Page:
As stay-at-home orders, social distancing, and the other disruptions to everyday life necessitated by COVID-19 continue, antibody testing has emerged as a watchword for politicians seeking a return to normal or at least as normal as life can be in the wake of such a massive crisis.
But what, exactly, is an antibody test? What makes them different from the tests we have been using for months? And how do they fit into the broader fight against COVID-19? Here’s what you need to know.
What is an antibody test?
Antibody tests measure proteins the body produces to help fight off a viral infection. For many viruses, this immune response means that the body can’t become infected again — at least not soon after the initial infection. Unlike polymerase chain reaction tests that detect the presence of a virus, antibody (or serological) tests detect the presence of antibodies, markers of immune response that show up in blood after the onset of symptoms. An antibody test won’t tell you if you currently have COVID-19, but it will tell you if you have antibodies present that indicate that you had the virus before.
Why are antibody tests important?
It’s very likely that someone who tests positive with a serological test will be immune from the virus for a certain amount of time, as is the case with other coronaviruses. Harvard epidemiologist Marc Lipsitch wrote that, based on the available studies, his “educated guess” is that “most individuals will have an immune response” that will last at least a year. So far, researchers have shown that antibody levels don’t decline for at least two months after infection, according to a new study of 177 COVID-19 patients lasting that amount of time. The study was published on the pre-print website MedRxiv and has not yet been peer-reviewed.
A positive antibody test could, therefore, be a source of great relief to someone who isn’t displaying any symptoms of COVID-19, suggesting that they were at a far lower risk for infection. And widespread testing could reveal a critical mass of such people who might be able to go back to school or work even as others remain at home.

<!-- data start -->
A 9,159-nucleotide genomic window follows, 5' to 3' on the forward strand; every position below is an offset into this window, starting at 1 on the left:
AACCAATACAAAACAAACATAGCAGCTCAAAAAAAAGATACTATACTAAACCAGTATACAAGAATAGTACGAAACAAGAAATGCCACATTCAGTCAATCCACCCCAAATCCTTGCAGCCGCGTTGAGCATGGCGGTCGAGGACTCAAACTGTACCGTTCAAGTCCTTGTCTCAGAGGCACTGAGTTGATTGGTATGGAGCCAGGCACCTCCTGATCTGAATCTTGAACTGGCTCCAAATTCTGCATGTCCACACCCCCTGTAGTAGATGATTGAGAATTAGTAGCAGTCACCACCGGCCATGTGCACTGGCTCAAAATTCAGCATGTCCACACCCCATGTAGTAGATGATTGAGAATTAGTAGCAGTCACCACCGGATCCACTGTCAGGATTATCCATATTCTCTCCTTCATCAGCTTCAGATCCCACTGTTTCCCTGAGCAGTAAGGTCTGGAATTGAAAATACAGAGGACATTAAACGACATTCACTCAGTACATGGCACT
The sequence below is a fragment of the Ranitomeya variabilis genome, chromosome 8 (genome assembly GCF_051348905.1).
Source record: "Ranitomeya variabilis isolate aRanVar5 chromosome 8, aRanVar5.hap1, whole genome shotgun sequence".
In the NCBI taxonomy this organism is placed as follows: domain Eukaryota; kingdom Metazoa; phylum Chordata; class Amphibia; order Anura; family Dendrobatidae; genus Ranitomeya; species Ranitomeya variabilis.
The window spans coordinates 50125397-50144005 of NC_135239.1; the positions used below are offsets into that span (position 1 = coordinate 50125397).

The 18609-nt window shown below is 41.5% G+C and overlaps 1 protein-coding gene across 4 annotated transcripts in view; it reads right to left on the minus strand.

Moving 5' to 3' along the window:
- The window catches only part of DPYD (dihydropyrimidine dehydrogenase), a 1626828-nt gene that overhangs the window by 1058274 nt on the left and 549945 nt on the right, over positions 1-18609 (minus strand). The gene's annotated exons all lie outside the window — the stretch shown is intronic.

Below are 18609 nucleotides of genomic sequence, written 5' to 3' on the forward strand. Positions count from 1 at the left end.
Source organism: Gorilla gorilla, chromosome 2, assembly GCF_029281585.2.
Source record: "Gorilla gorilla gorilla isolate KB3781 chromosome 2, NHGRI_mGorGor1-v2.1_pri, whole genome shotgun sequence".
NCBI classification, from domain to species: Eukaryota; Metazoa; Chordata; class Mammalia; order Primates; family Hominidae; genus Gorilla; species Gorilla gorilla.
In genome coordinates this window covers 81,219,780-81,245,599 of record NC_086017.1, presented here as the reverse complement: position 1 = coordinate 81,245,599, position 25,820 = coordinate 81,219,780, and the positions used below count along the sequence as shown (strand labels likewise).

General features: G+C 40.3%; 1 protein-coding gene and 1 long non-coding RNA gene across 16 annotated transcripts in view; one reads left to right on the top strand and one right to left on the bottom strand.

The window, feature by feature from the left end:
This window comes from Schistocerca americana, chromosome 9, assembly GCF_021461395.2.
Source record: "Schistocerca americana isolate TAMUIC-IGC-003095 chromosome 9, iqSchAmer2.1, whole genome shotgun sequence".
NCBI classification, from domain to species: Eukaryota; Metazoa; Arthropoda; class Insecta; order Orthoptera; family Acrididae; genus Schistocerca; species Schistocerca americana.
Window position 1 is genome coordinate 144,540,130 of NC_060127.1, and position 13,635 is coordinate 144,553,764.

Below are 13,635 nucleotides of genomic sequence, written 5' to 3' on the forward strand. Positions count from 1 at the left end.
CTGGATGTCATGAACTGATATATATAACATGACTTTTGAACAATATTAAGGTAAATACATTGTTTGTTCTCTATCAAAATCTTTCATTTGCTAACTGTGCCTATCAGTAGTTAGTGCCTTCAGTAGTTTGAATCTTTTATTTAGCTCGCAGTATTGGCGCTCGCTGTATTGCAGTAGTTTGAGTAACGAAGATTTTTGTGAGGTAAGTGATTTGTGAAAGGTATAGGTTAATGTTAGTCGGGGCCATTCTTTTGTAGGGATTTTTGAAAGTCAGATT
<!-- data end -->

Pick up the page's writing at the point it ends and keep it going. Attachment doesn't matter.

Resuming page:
Serological tests could also provide a better picture of how widely the virus has spread, including whether or not enough people have been infected to establish herd immunity. Once herd immunity has been achieved, large sections of the economy could begin to reopen safely.
Antibodies also hold promise for the development of therapies to treat COVID-19, and several studies that depend on antibody testing are already underway.
One such study identified a neutralizing antibody that, in the words of one of its authors, “has potential to alter the course of infection in the infected host, support virus clearance or protect an uninfected individual that is exposed to the virus.” The study goes on to say unequivocally that the antibody, 47D11, will be useful in the development of future serological tests for SARS-CoV-2. It also stands to reason that, if this antibody does fulfill its potential, then tests that reveal its presence or absence in blood will be useful to physicians.
What does a positive antibody result mean?
Antibody tests can’t tell you whether or not you are infected or contagious. Rather, a positive antibody test can mean you’ve had the virus and recovered and aren’t contagious or that you still have it and are contagious.
“Just because you’ve got good antibodies doesn’t mean you can’t spread the disease,” says Janis Weeks, a biologist at the University of Oregon.
There’s also the risk of false negatives. Preliminary data suggests it could take 10-15 days to mount a detectable antibody response to the coronavirus, so if your blood is tested just a few days after contracting SARS-CoV-2 it might not show up in a test.
However, a true negative antibody test does not mean that you haven’t been infected by the coronavirus. About 2% to 8.5% of people with COVID-19 do not develop antibodies even weeks after being infected, according to the new MedRxiv study.
With all of these caveats, the Centers for Disease Control (CDC) recommendation is essentially an abundance of caution. Anyone who does test positive for the virus should self-isolate for one week and then remain six feet away from others for an additional three days. The CDC says that the chances of someone remaining contagious after this 10-day period are low.
Are antibody tests reliable?
The FDA waived its normal regulatory process for coronavirus antibody tests, allowing tests to go to market without FDA approval as long as they’re validated by the developer, the FDA is notified of that validation, and the tests are labeled to make clear that they are not to be used as the sole basis for diagnosis.
In practice, this means that many of the tests that are available aren’t necessarily reliable, as there is no external review of the tests’ efficacy.
That’s a problem because this is a tricky test. Other kinds of coronavirus — the four that cause a big chunk of common colds, SARS, and MERS — produce similar antibodies that might trigger a false positive that could mean an unprotected person, assuming they’re immune, exposes themself to the virus.
The FDA has authorized nine developers of serological tests under the terms of its emergency use authorization process, which does include independent review. It’s also collaborated with the NIH to enable that body to evaluate tests submitted by developers. A test that has made it through either of these processes should give “greater confidence in test performances” to folks who take it than one that has not.